REVIEW: ANGELS BURNING, BY TAWNI O’DELL

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Police Chief Dove Carnahan is tough, makes her own rules, and chases away her childhood demons through her work in the small Pennsylvania town’s police station.

From the very first page, I was engrossed in Dove’s everyday life, from her work situations to the family issues that presented themselves.

Narrated in her first person voice, Angels Burning showed the reader her interior thoughts and feelings, and gave us a good sense of how she had managed to move past the bad stuff, including the fact that her mother was murdered when she herself was only fifteen. She protected her younger sister Neely and little brother Champ as best she could, but there were some things nobody could have protected them from.

Neely is another loner, living for the work she does training dogs for the police and as service animals. Like Dove, she has chosen the solitary life as a way to combat the problems created through family relationships.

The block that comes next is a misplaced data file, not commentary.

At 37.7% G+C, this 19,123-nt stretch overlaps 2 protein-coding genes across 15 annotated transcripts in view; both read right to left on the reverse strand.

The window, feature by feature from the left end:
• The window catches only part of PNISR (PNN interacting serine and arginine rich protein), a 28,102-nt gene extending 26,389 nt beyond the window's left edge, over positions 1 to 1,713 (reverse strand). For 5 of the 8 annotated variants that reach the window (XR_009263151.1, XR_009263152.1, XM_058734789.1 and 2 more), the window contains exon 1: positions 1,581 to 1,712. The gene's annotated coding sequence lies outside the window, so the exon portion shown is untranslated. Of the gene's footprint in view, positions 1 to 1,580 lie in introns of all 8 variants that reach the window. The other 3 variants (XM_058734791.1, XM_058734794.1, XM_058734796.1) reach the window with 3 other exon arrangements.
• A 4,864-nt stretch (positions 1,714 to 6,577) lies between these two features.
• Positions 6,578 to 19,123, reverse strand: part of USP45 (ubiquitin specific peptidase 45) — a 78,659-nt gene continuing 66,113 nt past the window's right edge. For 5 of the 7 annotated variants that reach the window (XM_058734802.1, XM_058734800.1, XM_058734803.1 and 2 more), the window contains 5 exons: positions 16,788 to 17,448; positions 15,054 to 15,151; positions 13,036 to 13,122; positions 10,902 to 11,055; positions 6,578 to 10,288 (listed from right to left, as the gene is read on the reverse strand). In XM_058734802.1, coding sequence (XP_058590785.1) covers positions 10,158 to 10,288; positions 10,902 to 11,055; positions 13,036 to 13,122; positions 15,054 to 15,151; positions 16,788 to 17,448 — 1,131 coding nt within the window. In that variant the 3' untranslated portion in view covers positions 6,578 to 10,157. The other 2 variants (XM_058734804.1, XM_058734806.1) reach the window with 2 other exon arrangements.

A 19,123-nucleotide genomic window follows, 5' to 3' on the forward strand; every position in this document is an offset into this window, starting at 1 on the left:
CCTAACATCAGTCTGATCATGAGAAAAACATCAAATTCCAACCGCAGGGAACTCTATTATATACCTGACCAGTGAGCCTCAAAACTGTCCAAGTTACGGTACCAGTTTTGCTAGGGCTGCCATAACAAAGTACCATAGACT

The younger brother Champ has been gone for twenty-five years, and there is a hint of what happened in his childhood that darkens the dysfunction of the family they all shared. His reappearance with son Mason adds to the mystery of his life.

Just as the man imprisoned for murdering their mother is released and making threats, Dove is about to meet a tougher case than usual: the brutal murder of a teenage girl named Camio, whose beaten and burned body is discovered in a sinkhole.

Camio Truly came from the kind of family that everyone looked down on. Troubled, criminal, and downright “white trash,” the very idea of dealing with any of the family members could be challenging. But Camio was different. She was beautiful, bright, and had hopes for the future.

Who among the family members, if anyone, wanted her dead? Who had texted her boyfriend, using her phone? Why did someone encourage Camio’s brother to go after Zane, the boyfriend, when all signs suggest someone else was responsible?

Dove’s relationship with a state trooper adds some romantic interest to the story, but she clearly is best on her own, living in the privacy of the life she has chosen.

Underlying secrets shroud both Dove’s family and the Truly family, and as they are revealed, bit by bit, I was stunned. When the police peel back the layers of the Truly family, their secrets will yield up the final answers about who killed Camio. 4.5 stars.

***I received my e-ARC from the publisher via NetGalley.

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